This milieu could be enticing for a kid—I could do whatever I wanted. But since the reason I could do whatever I wanted was that the adults around me were completely irresponsible, it was often a drag. I knew what an eviction notice was, I knew how to use food stamps, I knew not to trust cops. It was erratic; everyone was unstable. Still, wasn’t there something romantic about this pitiful rejection of what they called “the straight world”—or is it just nostalgia that makes me think so? But T. J. Clark calls nostalgia “that most realistic of interpretive tropes.”

There was a pervasive sense, entirely absent from my sojourns with my father in the straight world, that the whole system was headed for a crash, and you needed to be ready. Some of this was explicitly religious—the school bus folks expected Jesus’ imminent advent in the clouds—and some of it was political, but much of it was vague, something in the air, in the songs that floated through my childhood, shadowboxing the apocalypse. the end is nigh read the sandwich board of the street prophet in the comics of my youth, from MAD to Watchmen. I might be predisposed to believe the bridge is out up ahead, is my point.

This was the element in which I encountered The Late Great Planet Earth, Hal Lindsey’s 1970 eschatological bestseller. My mom or her roommates would leave books lying around, and I would read them, no matter what they were—Jonathan Livingston Seagull, The Stand, The Amityville Horror. (Don’t give a ten-year-old a copy of The Amityville Horror.) I’d like to think that even then I admired the shamelessness of Lindsey’s gotcha opening:

This is a book about prophecy—Bible prophecy. If you have no interest in the future, this isn’t for you. If you have no curiosity about a subject that some consider controversial, you might as well stop now.

Lindsey had a snake oil salesman’s sleazy charm, and a pandering sense of scale: “When the reality of the moon landing really hit, it was awesome.” But you ain’t seen nothin’ yet: “There is another trip which many men, women, and children will take one day which will leave the rest of the world gasping.” This is the Rapture, when believers will be swept up to heaven, leaving behind empty beds, unpiloted planes, half-mown lawns, and unmanned information kiosks, before the coming of Antichrist. The Rapture has no scriptural basis besides an obviously metaphorical verse in Paul’s first epistle to the Thessalonians. (The literalists always forget that the preferred genre of the New Testament’s protagonist is the parable.) I didn’t really believe it, but it’s a hell of a premise.3 It left a permanent impression on my imagination.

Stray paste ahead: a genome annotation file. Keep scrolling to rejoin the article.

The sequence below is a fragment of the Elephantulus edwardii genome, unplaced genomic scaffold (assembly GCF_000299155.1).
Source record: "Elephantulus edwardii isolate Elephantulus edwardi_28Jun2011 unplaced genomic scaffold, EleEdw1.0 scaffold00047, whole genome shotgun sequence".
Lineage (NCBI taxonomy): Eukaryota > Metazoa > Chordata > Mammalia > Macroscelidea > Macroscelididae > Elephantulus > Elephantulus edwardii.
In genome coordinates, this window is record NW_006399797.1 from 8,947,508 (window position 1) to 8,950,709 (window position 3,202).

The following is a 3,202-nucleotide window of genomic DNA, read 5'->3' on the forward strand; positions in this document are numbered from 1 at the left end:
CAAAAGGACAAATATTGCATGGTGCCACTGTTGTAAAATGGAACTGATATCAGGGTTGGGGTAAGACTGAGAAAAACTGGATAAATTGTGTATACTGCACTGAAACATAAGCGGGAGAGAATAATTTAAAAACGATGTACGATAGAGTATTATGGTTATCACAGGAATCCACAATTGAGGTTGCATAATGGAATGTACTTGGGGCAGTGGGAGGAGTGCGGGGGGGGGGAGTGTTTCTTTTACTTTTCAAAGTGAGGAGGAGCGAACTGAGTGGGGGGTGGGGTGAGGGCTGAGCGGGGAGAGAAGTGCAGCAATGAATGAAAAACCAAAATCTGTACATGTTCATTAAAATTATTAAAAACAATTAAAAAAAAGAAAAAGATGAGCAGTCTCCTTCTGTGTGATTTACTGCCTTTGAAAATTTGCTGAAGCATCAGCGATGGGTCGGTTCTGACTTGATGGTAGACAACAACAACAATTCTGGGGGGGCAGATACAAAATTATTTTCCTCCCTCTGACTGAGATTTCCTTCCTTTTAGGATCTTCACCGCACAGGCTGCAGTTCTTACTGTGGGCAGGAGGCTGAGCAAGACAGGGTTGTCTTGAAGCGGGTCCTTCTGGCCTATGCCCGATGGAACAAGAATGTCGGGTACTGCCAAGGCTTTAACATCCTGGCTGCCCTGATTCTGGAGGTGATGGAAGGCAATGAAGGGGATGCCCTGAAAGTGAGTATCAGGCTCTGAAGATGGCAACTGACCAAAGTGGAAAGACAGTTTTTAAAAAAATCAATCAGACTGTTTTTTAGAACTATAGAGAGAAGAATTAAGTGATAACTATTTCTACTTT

This era saw umpteen popular paperback prophecies of parousia, many of which I read simply because they were there. My favorite was Salem Kirban’s now forgotten precursor to the Left Behind novels, 666, bearing on its cover the same verses that Iron Maiden cite in “The Number of the Beast.” And these had their umpteen popular secular counterparts, often no less absurd or tragic. In the early Sixties, while Billy Graham was informing crowds that they were living in the Last Days, U.S. News & World Report assured subscribers that their checks would still be good “if bombs do fall” and their banks get vaporized. William and Paul Paddock predicted that overpopulation would lead to Famine 1975!, a 1967 bestseller in which the authors regretfully conclude that “hopeless countries” like India and Egypt must be abandoned to their fate because “to send food is to throw sand in the ocean.” Paul Ehrlich was listening: his apocalyptic screed The Population Bomb opens with a racist description of “one stinking hot night in Delhi,” lent “a hellish aspect” by cooking fires, the streets “alive with people,” confessing that he and his family “were, frankly, frightened” as they rode safely in a taxi to their hotel. Rather than reflect on the legacy of colonialism, Ehrlich decided that there were just too many damn “people, people, people.” In the Seventies, more than one hundred million of them were sure to perish in a global famine.

There were also intelligent versions of the apocalyptic structure of feeling. Some were militant, like the poems in Diane di Prima’s Revolutionary Letters, which abound with practical advice for the revolution, a Letters to a Young Poet for the budding Weatherman:

store water; make a point of filling your bathtub